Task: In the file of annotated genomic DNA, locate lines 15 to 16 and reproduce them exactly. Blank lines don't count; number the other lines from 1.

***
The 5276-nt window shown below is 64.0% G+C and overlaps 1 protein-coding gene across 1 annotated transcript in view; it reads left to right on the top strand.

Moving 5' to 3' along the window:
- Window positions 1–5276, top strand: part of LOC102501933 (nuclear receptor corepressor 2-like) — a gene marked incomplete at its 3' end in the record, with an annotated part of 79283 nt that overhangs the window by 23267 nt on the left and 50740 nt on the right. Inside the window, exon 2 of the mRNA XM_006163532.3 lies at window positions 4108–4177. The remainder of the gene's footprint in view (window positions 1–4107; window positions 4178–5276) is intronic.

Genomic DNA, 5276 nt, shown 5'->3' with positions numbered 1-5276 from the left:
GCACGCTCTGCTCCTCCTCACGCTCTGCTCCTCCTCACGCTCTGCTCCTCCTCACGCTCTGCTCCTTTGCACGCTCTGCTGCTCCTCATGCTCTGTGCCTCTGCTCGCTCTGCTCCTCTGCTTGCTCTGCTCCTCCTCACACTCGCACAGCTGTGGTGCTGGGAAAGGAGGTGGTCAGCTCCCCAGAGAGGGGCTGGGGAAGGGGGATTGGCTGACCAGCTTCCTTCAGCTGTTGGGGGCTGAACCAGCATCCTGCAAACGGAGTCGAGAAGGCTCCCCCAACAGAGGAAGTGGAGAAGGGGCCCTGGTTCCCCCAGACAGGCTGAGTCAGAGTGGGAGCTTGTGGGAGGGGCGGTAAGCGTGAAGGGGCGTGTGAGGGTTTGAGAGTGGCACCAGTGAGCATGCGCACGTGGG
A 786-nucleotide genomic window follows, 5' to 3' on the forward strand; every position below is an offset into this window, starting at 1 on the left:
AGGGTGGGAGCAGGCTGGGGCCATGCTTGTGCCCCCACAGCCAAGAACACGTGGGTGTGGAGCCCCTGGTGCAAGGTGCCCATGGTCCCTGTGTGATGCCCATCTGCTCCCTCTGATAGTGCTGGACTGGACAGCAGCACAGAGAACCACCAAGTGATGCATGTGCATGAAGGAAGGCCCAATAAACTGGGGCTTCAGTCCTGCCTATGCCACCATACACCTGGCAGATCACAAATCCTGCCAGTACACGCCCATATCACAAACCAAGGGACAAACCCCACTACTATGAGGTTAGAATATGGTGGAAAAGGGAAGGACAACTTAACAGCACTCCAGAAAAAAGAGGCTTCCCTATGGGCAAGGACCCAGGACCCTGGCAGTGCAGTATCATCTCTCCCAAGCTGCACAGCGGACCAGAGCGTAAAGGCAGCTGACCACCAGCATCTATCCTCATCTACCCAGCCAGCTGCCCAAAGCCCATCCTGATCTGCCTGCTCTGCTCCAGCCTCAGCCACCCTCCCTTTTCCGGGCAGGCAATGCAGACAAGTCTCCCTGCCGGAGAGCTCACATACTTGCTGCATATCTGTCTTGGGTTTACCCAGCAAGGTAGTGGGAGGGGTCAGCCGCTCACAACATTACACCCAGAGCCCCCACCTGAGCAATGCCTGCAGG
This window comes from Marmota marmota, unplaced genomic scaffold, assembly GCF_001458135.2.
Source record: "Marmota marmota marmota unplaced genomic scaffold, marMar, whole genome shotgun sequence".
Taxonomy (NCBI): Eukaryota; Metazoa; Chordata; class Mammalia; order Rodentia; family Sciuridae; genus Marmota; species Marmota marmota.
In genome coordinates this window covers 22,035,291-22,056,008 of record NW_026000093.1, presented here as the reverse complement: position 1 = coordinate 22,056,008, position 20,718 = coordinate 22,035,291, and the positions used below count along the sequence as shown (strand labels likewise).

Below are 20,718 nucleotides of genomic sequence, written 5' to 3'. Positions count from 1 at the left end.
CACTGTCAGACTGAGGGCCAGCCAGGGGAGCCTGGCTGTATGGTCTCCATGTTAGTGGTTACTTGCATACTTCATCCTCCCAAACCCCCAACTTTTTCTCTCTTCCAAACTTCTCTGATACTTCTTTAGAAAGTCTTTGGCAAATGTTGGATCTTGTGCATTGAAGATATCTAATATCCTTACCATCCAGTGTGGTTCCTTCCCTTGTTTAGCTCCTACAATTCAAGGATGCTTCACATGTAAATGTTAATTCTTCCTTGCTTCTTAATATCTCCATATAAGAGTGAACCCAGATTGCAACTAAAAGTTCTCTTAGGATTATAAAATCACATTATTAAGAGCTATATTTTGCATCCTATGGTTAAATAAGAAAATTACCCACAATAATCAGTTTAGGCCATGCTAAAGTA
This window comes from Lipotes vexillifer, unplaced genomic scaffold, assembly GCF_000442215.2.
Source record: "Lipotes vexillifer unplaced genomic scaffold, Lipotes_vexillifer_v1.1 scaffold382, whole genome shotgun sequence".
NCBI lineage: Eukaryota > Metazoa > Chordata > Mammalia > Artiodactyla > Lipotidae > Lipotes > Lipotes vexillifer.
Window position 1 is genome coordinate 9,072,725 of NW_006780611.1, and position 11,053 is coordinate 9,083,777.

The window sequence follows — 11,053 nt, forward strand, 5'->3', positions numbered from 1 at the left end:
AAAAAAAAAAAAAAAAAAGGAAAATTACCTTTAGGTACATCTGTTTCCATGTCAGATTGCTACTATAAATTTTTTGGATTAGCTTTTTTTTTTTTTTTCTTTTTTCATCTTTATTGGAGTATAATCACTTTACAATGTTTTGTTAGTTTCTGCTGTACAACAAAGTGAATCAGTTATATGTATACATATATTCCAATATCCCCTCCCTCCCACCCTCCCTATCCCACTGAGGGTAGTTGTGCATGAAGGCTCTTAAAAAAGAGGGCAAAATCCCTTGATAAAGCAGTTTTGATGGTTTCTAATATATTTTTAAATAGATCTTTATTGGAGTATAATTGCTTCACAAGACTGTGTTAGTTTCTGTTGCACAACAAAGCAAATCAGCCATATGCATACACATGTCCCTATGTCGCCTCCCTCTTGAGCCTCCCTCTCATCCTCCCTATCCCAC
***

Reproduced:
Source record: "Lipotes vexillifer unplaced genomic scaffold, Lipotes_vexillifer_v1.1 scaffold382, whole genome shotgun sequence".
NCBI lineage: Eukaryota > Metazoa > Chordata > Mammalia > Artiodactyla > Lipotidae > Lipotes > Lipotes vexillifer.